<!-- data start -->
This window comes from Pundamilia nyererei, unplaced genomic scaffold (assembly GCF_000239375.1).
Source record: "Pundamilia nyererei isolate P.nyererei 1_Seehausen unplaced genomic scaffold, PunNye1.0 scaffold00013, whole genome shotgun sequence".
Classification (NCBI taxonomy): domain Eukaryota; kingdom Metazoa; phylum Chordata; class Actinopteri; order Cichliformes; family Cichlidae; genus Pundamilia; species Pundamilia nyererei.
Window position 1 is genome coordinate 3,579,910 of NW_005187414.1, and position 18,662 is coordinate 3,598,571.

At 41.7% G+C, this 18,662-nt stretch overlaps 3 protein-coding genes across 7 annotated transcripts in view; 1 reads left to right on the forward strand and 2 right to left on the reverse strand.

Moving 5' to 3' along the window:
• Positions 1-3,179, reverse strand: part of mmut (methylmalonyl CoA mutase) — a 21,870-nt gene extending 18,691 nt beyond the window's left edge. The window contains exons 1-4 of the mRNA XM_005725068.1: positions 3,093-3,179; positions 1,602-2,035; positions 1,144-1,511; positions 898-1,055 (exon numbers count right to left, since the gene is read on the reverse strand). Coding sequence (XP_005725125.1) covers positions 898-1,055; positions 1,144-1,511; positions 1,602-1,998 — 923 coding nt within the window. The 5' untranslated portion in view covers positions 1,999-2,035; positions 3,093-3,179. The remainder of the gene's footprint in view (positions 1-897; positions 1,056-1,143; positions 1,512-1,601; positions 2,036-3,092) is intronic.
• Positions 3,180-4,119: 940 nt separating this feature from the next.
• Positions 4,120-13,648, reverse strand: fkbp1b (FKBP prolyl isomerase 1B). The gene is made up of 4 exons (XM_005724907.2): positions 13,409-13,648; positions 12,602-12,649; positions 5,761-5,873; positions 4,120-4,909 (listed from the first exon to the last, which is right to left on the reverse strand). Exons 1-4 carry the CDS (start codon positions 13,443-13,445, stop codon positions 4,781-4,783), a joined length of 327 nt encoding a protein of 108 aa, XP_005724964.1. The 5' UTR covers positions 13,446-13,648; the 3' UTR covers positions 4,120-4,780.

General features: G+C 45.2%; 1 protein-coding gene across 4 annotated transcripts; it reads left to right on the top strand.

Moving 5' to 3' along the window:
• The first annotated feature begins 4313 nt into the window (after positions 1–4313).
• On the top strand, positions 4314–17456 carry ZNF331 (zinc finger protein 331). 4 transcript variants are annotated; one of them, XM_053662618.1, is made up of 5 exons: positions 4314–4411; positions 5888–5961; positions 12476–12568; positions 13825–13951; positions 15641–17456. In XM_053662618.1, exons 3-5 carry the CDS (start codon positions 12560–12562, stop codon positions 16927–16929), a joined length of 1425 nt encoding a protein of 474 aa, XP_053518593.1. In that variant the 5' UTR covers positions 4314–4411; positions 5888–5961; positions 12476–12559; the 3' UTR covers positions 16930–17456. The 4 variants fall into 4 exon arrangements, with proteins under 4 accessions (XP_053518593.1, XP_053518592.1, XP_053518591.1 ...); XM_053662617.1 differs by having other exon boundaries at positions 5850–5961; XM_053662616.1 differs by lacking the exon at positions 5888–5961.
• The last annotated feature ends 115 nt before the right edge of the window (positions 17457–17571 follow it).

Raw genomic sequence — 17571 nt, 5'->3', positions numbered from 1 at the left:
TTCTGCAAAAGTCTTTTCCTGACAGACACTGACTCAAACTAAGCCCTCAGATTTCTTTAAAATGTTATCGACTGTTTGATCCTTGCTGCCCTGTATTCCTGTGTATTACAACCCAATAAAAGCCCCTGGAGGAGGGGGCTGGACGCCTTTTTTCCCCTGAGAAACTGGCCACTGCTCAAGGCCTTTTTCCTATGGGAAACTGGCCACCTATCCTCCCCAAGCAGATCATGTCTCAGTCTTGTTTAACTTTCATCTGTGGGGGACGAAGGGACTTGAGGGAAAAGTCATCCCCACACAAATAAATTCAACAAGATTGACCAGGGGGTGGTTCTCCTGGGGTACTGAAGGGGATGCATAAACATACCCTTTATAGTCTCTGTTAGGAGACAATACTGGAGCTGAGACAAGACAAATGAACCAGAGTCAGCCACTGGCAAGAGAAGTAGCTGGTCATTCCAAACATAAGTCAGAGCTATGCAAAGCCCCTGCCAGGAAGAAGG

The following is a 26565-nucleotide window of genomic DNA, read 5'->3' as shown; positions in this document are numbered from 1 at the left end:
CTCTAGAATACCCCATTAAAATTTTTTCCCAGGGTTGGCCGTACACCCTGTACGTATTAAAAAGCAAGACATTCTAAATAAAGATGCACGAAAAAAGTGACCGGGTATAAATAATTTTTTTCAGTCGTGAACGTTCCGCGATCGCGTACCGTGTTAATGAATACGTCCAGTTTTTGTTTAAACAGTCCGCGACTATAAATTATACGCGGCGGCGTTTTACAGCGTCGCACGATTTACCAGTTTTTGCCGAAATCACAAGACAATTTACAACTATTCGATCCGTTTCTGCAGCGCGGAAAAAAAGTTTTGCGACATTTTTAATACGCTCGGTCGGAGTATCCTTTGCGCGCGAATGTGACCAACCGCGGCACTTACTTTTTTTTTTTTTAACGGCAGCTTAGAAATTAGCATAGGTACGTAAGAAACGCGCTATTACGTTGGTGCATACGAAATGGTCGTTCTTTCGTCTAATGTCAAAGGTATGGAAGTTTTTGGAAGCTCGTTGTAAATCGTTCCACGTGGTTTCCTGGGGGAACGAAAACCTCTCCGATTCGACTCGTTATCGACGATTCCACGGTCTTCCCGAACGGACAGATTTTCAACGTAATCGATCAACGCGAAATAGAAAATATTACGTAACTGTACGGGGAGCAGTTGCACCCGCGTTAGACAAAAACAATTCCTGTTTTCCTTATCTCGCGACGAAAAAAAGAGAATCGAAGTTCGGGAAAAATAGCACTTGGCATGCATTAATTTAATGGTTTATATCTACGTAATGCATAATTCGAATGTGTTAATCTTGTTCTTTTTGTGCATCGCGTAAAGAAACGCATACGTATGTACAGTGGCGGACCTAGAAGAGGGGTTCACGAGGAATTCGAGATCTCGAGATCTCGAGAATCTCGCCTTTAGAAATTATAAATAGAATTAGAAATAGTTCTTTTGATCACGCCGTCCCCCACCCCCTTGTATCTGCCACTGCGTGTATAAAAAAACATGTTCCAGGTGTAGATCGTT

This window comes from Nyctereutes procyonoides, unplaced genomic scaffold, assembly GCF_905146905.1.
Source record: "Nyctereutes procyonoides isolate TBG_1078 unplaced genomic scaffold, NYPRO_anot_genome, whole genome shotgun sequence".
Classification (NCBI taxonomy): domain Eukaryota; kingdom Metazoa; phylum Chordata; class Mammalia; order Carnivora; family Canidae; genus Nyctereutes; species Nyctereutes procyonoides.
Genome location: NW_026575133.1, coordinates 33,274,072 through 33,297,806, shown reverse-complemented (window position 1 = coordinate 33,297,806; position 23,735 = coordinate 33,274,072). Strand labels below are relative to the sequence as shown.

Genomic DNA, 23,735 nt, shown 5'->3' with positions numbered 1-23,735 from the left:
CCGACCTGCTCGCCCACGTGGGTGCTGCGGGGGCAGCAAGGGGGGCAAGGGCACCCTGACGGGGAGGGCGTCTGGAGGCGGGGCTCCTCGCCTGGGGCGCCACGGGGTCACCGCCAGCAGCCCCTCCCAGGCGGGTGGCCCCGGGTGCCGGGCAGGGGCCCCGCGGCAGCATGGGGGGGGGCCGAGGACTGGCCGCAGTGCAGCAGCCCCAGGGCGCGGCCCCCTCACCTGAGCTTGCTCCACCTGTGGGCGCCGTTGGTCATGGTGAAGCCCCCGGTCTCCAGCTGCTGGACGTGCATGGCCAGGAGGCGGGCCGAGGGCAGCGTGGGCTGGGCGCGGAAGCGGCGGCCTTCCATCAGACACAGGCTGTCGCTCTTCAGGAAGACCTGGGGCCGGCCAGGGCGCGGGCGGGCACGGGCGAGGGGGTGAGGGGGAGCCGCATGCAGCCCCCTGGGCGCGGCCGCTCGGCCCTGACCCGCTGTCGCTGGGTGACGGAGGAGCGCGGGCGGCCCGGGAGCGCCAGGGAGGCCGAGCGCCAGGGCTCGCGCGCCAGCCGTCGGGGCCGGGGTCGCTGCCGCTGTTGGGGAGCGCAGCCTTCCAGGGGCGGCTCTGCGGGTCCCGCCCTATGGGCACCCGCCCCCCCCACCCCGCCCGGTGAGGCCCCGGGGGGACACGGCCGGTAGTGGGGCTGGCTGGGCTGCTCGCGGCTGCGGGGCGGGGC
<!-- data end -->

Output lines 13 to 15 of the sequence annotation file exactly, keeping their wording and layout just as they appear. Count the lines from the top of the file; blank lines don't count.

• On the top strand, positions 4314–17456 carry ZNF331 (zinc finger protein 331). 4 transcript variants are annotated; one of them, XM_053662618.1, is made up of 5 exons: positions 4314–4411; positions 5888–5961; positions 12476–12568; positions 13825–13951; positions 15641–17456. In XM_053662618.1, exons 3-5 carry the CDS (start codon positions 12560–12562, stop codon positions 16927–16929), a joined length of 1425 nt encoding a protein of 474 aa, XP_053518593.1. In that variant the 5' UTR covers positions 4314–4411; positions 5888–5961; positions 12476–12559; the 3' UTR covers positions 16930–17456. The 4 variants fall into 4 exon arrangements, with proteins under 4 accessions (XP_053518593.1, XP_053518592.1, XP_053518591.1 ...); XM_053662617.1 differs by having other exon boundaries at positions 5850–5961; XM_053662616.1 differs by lacking the exon at positions 5888–5961.
• The last annotated feature ends 115 nt before the right edge of the window (positions 17457–17571 follow it).

Raw genomic sequence — 17571 nt, 5'->3', positions numbered from 1 at the left: